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Trump defends killing, says Iranian general 'should have been taken out' years ago

Iran's president has vowed "revenge" and its supreme leader has pledged "harsh retaliation" for the killing of top Iranian general Qassem Soleimani.
Posted at 7:40 AM, Jan 03, 2020

President Donald Trump on Friday tweeted his first remarks since the U.S. airstrike that killed Iranian general Qassem Soleimani, one of that country's most powerful military and political figures.

"Iran never won a war, but never lost a negotiation!" Trump first tweeted Friday morning, although it was not immediately clear what the president meant by the statement.

In follow-up tweets later in the morning, Trump said Soleimani was responsible for numerous deaths, including of thousands of Americans, and that he "was both hated and feared within the country."

"General Qassem Soleimani has killed or badly wounded thousands of Americans over an extended period of time, and was plotting to kill many more ... but got caught! He was directly and indirectly responsible for the death of millions of people, including the recent large number .... of PROTESTERS killed in Iran itself," Trump tweeted.

"While Iran will never be able to properly admit it, Soleimani was both hated and feared within the country. They are not nearly as saddened as the leaders will let the outside world believe. He should have been taken out many years ago!"

Trump later followed up with another tweet saying that the Iraqi people "don’t want to be dominated & controlled by Iran" and noting the vast amount of money the U.S. has spent on the country.

"Over the last 15 years, Iran has gained more ... and more control over Iraq, and the people of Iraq are not happy with that. It will never end well!"

The president's first tweet after the strike, minutes after the news broke, was an image of the American flag.

Recent polling showed that Soleimani was the most popular Iranian public figure, with eight in 10 Iranians having favorable views of him, according to a public opinion study published by the Center for International and Security Studies at the University of Maryland in October.

Trump ordered the U.S. strike that killed Soleimani, the high-profile commander of Iran's elite Quds Force and sometimes described as the country's second most influential person, at Baghdad International Airport on Thursday, according to the Pentagon.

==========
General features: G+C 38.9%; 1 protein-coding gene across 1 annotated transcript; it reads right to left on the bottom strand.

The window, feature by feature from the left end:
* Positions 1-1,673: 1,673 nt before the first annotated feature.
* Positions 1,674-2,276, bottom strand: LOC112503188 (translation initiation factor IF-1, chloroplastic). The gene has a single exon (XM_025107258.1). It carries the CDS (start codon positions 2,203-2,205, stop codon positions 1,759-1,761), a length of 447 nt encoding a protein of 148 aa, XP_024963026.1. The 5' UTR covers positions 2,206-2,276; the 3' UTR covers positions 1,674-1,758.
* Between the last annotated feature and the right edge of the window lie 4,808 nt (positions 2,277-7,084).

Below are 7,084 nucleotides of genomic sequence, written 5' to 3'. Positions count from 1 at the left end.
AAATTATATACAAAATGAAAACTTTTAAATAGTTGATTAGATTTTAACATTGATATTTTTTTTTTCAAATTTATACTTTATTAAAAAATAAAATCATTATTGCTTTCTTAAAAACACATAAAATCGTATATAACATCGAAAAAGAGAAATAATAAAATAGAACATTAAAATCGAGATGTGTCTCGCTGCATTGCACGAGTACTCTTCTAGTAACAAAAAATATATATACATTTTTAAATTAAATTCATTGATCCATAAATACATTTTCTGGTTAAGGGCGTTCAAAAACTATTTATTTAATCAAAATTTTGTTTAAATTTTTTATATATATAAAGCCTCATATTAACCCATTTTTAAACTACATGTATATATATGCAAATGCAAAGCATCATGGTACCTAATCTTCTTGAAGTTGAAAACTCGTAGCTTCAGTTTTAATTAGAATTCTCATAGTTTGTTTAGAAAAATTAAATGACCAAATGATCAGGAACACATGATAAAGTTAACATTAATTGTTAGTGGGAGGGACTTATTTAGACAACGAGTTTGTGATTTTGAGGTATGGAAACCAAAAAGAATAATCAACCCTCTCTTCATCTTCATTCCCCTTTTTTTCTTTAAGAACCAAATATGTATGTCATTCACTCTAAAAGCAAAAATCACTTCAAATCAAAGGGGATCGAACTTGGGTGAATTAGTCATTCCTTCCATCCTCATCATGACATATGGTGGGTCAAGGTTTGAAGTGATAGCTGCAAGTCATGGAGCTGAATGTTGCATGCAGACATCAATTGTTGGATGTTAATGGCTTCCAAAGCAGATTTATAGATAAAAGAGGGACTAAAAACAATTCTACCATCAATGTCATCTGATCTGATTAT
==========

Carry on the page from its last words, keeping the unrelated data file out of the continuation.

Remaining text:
Iranian President Hassan Rouhani vowed revenge in a statement Friday after the news was confirmed, tweeting, "The great nation of Iran will take revenge for this heinous crime."
Iran's Supreme Leader Ayatollah Ali Khamenei also said a "harsh retaliation is waiting for the criminals whose filthy hands spilled his blood."

Democratic leaders in Congress criticized Trump's decision. House Speaker Nancy Pelosi, D-Calif., said late Thursday nightthat the bombing was carried out without "authorization for use of military force" or consultation with Congress and called on the administration to immediately brief lawmakers on the next steps under consideration.

Republicans praised the president's action. Sen. Lindsey Graham, R-S.C., a member of the Senate Foreign Relations Committee, said in a statement late Thursday that Soleimani "had American blood on his hands" and welcomed what he called Trump’s "bold action against Iranian aggression."

Graham followed up his statement in a tweet Friday, saying the strike was "a preemptive, defensive strike" to prevent potential future attacks on Americans in the region.

"He effectively signed his own death warrant by planning massive attacks against U.S. personnel in Iraq and throughout the Middle East," he wrote in another tweet.

The strike came amid heightened tensions between the Trump administration and Tehran over rocket attacks aimed at coalition forces in Iraq. U.S. officials have said those attacks were likely carried out by Iranian-backed militias with links to the Quds Force.

Secretary of State Mike Pompeo said in a Fox News interview Friday morning that the decision to kill the commander was “necessary” in the midst of what he called an “imminent attack” Soleimani had orchestrated. Pompeo said the purpose of the strike was to disrupt the attack and set “conditions for de-escalation.”

Pompeo also said that growing tensions over the past two weeks necessitated the strike, adding “the restraint that President Trump had shown was important. And it's now the time we needed to take action to restore deterrence.”